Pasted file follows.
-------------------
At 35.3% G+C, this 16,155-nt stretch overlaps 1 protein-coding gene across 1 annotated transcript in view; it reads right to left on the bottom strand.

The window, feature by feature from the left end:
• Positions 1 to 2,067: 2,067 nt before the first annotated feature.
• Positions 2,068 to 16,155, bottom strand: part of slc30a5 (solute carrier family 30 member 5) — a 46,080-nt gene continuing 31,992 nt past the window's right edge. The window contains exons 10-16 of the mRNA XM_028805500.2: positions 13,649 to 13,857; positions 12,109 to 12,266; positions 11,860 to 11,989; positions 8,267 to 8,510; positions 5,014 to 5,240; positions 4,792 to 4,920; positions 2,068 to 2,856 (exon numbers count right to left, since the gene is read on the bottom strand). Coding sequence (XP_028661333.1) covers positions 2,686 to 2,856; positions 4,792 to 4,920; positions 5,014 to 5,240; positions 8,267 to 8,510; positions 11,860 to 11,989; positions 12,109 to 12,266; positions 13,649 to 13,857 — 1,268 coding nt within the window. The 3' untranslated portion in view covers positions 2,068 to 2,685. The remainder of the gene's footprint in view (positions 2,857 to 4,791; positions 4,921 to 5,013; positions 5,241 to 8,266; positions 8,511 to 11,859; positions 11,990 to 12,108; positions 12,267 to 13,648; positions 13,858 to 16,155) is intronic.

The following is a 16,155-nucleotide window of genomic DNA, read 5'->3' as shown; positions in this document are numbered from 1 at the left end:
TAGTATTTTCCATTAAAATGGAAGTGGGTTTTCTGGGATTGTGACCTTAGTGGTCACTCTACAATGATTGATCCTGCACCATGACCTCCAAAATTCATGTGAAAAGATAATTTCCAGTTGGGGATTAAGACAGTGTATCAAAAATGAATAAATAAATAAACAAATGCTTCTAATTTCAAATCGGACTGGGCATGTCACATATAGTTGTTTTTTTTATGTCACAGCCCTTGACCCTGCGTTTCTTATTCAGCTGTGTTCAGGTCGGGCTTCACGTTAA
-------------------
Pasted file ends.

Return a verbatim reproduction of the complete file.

At 35.3% G+C, this 16,155-nt stretch overlaps 1 protein-coding gene across 1 annotated transcript in view; it reads right to left on the bottom strand.

The window, feature by feature from the left end:
• Positions 1 to 2,067: 2,067 nt before the first annotated feature.
• Positions 2,068 to 16,155, bottom strand: part of slc30a5 (solute carrier family 30 member 5) — a 46,080-nt gene continuing 31,992 nt past the window's right edge. The window contains exons 10-16 of the mRNA XM_028805500.2: positions 13,649 to 13,857; positions 12,109 to 12,266; positions 11,860 to 11,989; positions 8,267 to 8,510; positions 5,014 to 5,240; positions 4,792 to 4,920; positions 2,068 to 2,856 (exon numbers count right to left, since the gene is read on the bottom strand). Coding sequence (XP_028661333.1) covers positions 2,686 to 2,856; positions 4,792 to 4,920; positions 5,014 to 5,240; positions 8,267 to 8,510; positions 11,860 to 11,989; positions 12,109 to 12,266; positions 13,649 to 13,857 — 1,268 coding nt within the window. The 3' untranslated portion in view covers positions 2,068 to 2,685. The remainder of the gene's footprint in view (positions 2,857 to 4,791; positions 4,921 to 5,013; positions 5,241 to 8,266; positions 8,511 to 11,859; positions 11,990 to 12,108; positions 12,267 to 13,648; positions 13,858 to 16,155) is intronic.

The following is a 16,155-nucleotide window of genomic DNA, read 5'->3' as shown; positions in this document are numbered from 1 at the left end:
TAGTATTTTCCATTAAAATGGAAGTGGGTTTTCTGGGATTGTGACCTTAGTGGTCACTCTACAATGATTGATCCTGCACCATGACCTCCAAAATTCATGTGAAAAGATAATTTCCAGTTGGGGATTAAGACAGTGTATCAAAAATGAATAAATAAATAAACAAATGCTTCTAATTTCAAATCGGACTGGGCATGTCACATATAGTTGTTTTTTTTATGTCACAGCCCTTGACCCTGCGTTTCTTATTCAGCTGTGTTCAGGTCGGGCTTCACGTTAA